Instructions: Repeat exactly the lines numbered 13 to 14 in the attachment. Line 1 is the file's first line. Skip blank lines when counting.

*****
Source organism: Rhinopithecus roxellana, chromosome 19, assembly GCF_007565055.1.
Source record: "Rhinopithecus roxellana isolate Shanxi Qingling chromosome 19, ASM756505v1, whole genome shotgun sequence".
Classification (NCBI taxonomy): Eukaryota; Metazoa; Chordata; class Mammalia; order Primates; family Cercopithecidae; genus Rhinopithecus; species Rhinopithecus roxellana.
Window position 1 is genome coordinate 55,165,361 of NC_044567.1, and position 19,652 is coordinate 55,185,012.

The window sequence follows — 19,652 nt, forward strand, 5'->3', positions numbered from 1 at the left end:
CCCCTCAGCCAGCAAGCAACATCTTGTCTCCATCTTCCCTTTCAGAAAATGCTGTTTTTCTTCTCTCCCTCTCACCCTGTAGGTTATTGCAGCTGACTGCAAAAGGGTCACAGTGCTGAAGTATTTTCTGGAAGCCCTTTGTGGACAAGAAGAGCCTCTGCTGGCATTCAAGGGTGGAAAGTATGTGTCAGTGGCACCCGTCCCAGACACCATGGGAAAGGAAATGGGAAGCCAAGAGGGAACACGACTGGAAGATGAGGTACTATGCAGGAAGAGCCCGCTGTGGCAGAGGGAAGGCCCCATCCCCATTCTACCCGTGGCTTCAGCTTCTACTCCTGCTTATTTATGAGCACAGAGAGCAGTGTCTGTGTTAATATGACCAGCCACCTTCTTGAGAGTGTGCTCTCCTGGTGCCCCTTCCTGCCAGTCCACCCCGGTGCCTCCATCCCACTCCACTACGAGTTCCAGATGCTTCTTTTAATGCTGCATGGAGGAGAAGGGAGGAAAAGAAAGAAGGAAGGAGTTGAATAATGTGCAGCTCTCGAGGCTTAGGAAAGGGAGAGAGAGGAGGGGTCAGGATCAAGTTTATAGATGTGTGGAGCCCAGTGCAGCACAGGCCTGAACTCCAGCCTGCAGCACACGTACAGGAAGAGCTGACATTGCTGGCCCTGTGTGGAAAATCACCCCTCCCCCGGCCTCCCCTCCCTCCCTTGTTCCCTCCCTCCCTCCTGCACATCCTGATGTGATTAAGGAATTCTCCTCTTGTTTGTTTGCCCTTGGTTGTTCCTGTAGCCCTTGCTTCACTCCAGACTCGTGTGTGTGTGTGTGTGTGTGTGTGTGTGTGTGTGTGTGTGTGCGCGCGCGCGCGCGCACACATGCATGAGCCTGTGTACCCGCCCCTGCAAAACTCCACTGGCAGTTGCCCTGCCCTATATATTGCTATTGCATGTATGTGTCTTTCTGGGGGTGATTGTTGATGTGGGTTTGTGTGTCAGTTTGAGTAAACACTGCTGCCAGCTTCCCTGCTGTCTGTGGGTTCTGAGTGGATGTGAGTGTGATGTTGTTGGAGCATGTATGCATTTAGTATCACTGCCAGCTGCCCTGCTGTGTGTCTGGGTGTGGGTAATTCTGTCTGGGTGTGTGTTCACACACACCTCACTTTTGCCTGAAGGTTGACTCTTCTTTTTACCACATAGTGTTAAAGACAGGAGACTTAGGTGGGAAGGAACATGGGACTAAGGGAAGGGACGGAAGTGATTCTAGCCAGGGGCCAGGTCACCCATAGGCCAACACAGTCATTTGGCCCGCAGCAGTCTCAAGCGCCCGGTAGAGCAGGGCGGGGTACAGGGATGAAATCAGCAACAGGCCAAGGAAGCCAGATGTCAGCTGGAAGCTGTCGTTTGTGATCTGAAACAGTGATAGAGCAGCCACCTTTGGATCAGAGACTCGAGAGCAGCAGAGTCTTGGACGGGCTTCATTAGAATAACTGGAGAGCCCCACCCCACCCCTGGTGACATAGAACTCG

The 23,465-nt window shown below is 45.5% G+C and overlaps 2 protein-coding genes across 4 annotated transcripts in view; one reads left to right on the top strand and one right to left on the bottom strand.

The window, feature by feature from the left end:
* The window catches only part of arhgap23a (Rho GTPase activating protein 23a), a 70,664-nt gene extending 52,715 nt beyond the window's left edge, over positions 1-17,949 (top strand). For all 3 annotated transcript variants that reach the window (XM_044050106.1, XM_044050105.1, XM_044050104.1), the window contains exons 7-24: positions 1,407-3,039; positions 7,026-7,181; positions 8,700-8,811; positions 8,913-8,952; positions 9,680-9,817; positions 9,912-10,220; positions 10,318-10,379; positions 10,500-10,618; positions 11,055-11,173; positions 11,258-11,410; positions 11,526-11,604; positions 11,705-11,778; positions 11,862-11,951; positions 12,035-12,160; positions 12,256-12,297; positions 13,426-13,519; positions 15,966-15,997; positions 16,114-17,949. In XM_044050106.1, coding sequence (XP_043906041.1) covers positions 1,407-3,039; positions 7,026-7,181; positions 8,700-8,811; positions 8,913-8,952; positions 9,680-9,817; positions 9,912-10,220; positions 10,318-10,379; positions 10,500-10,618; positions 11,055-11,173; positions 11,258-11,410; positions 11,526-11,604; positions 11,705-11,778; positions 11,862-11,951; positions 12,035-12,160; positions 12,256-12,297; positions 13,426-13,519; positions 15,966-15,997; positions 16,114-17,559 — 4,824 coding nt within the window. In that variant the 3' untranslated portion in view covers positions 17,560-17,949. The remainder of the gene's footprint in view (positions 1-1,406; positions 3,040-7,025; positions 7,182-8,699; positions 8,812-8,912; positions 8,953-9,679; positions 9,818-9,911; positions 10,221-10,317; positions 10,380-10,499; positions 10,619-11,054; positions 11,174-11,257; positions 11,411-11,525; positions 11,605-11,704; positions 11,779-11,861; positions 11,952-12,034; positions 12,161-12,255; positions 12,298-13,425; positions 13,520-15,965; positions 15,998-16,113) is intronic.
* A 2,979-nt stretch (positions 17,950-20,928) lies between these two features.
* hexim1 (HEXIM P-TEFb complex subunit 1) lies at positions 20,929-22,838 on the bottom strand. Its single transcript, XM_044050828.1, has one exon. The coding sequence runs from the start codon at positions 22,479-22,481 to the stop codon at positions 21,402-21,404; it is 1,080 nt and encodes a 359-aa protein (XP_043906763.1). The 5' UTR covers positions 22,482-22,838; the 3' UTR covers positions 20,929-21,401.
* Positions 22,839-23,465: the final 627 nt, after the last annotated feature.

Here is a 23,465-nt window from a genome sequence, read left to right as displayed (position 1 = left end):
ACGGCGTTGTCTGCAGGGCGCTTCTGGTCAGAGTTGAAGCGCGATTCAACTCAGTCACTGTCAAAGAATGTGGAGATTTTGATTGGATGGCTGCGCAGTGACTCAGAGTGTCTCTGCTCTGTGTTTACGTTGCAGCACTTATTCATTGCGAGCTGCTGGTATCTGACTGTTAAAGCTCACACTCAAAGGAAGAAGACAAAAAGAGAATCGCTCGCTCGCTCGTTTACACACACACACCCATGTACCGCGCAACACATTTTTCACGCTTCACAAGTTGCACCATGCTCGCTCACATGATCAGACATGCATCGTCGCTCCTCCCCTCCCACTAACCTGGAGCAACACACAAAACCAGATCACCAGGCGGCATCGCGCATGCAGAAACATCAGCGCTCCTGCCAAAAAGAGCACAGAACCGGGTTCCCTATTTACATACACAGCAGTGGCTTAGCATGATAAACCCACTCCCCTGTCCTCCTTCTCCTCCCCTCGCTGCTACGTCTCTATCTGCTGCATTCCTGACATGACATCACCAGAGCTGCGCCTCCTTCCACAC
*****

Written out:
Here is a 23,465-nt window from a genome sequence, read left to right as displayed (position 1 = left end):
ACGGCGTTGTCTGCAGGGCGCTTCTGGTCAGAGTTGAAGCGCGATTCAACTCAGTCACTGTCAAAGAATGTGGAGATTTTGATTGGATGGCTGCGCAGTGACTCAGAGTGTCTCTGCTCTGTGTTTACGTTGCAGCACTTATTCATTGCGAGCTGCTGGTATCTGACTGTTAAAGCTCACACTCAAAGGAAGAAGACAAAAAGAGAATCGCTCGCTCGCTCGTTTACACACACACACCCATGTACCGCGCAACACATTTTTCACGCTTCACAAGTTGCACCATGCTCGCTCACATGATCAGACATGCATCGTCGCTCCTCCCCTCCCACTAACCTGGAGCAACACACAAAACCAGATCACCAGGCGGCATCGCGCATGCAGAAACATCAGCGCTCCTGCCAAAAAGAGCACAGAACCGGGTTCCCTATTTACATACACAGCAGTGGCTTAGCATGATAAACCCACTCCCCTGTCCTCCTTCTCCTCCCCTCGCTGCTACGTCTCTATCTGCTGCATTCCTGACATGACATCACCAGAGCTGCGCCTCCTTCCACAC